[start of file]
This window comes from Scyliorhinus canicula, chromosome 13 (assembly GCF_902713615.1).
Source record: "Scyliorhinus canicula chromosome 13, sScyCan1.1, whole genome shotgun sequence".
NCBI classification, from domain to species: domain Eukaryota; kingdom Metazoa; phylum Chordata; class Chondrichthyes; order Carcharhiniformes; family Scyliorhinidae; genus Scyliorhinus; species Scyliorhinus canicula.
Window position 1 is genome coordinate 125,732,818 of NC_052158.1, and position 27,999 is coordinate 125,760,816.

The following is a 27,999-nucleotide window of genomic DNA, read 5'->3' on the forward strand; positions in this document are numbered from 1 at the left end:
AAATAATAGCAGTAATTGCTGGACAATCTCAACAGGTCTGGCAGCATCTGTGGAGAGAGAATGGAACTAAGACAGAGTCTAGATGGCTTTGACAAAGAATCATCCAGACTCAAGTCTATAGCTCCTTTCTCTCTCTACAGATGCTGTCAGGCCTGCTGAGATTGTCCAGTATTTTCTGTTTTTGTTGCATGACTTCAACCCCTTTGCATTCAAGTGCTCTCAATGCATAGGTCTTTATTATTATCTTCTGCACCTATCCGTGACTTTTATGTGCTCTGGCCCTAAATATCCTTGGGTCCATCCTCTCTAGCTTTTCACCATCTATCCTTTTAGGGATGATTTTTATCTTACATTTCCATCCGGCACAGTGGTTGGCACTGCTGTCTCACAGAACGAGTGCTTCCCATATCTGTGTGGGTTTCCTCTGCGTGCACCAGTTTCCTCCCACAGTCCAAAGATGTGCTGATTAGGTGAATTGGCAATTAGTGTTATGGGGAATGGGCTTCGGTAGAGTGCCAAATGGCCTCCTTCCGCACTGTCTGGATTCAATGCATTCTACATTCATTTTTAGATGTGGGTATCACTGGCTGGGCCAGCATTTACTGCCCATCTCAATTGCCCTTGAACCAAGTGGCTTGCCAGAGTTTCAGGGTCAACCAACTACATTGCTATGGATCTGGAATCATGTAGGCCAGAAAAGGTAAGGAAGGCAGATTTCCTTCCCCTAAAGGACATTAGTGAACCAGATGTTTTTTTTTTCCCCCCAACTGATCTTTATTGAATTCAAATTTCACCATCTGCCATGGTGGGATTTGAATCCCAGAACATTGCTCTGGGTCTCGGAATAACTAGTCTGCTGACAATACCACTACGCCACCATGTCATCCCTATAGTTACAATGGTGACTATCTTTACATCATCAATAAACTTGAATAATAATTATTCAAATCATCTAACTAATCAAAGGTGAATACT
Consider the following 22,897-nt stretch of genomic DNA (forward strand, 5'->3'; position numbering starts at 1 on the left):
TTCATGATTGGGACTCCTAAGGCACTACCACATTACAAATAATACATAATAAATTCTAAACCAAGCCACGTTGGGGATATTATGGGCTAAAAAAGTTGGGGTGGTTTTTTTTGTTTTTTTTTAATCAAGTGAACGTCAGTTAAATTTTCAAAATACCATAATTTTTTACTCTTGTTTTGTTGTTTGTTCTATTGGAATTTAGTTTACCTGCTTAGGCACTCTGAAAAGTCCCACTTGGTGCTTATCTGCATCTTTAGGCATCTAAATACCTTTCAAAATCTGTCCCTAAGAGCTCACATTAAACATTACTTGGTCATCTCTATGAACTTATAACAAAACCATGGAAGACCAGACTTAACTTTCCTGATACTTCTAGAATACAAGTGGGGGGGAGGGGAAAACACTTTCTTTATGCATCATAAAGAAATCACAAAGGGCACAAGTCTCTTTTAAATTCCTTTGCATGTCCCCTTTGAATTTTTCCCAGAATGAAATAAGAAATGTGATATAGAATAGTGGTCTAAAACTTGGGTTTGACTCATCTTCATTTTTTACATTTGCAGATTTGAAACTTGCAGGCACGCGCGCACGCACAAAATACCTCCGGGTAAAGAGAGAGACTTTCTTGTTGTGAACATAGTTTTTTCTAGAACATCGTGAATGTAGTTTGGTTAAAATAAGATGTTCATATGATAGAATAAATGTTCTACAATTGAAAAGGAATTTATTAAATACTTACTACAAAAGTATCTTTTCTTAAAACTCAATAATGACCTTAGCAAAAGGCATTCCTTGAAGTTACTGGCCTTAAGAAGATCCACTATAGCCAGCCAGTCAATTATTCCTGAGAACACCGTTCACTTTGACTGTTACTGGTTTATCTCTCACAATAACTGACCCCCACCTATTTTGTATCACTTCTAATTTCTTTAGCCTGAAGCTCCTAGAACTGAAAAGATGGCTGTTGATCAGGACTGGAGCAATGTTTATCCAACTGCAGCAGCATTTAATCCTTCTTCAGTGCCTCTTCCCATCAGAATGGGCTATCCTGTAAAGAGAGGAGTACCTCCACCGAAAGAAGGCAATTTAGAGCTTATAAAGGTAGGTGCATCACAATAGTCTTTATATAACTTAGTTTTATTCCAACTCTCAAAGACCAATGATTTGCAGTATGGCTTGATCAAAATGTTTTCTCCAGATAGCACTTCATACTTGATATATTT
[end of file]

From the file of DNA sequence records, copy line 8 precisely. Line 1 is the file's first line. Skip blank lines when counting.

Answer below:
TTCATGATTGGGACTCCTAAGGCACTACCACATTACAAATAATACATAATAAATTCTAAACCAAGCCACGTTGGGGATATTATGGGCTAAAAAAGTTGGGGTGGTTTTTTTTGTTTTTTTTTAATCAAGTGAACGTCAGTTAAATTTTCAAAATACCATAATTTTTTACTCTTGTTTTGTTGTTTGTTCTATTGGAATTTAGTTTACCTGCTTAGGCACTCTGAAAAGTCCCACTTGGTGCTTATCTGCATCTTTAGGCATCTAAATACCTTTCAAAATCTGTCCCTAAGAGCTCACATTAAACATTACTTGGTCATCTCTATGAACTTATAACAAAACCATGGAAGACCAGACTTAACTTTCCTGATACTTCTAGAATACAAGTGGGGGGGAGGGGAAAACACTTTCTTTATGCATCATAAAGAAATCACAAAGGGCACAAGTCTCTTTTAAATTCCTTTGCATGTCCCCTTTGAATTTTTCCCAGAATGAAATAAGAAATGTGATATAGAATAGTGGTCTAAAACTTGGGTTTGACTCATCTTCATTTTTTACATTTGCAGATTTGAAACTTGCAGGCACGCGCGCACGCACAAAATACCTCCGGGTAAAGAGAGAGACTTTCTTGTTGTGAACATAGTTTTTTCTAGAACATCGTGAATGTAGTTTGGTTAAAATAAGATGTTCATATGATAGAATAAATGTTCTACAATTGAAAAGGAATTTATTAAATACTTACTACAAAAGTATCTTTTCTTAAAACTCAATAATGACCTTAGCAAAAGGCATTCCTTGAAGTTACTGGCCTTAAGAAGATCCACTATAGCCAGCCAGTCAATTATTCCTGAGAACACCGTTCACTTTGACTGTTACTGGTTTATCTCTCACAATAACTGACCCCCACCTATTTTGTATCACTTCTAATTTCTTTAGCCTGAAGCTCCTAGAACTGAAAAGATGGCTGTTGATCAGGACTGGAGCAATGTTTATCCAACTGCAGCAGCATTTAATCCTTCTTCAGTGCCTCTTCCCATCAGAATGGGCTATCCTGTAAAGAGAGGAGTACCTCCACCGAAAGAAGGCAATTTAGAGCTTATAAAGGTAGGTGCATCACAATAGTCTTTATATAACTTAGTTTTATTCCAACTCTCAAAGACCAATGATTTGCAGTATGGCTTGATCAAAATGTTTTCTCCAGATAGCACTTCATACTTGATATATTT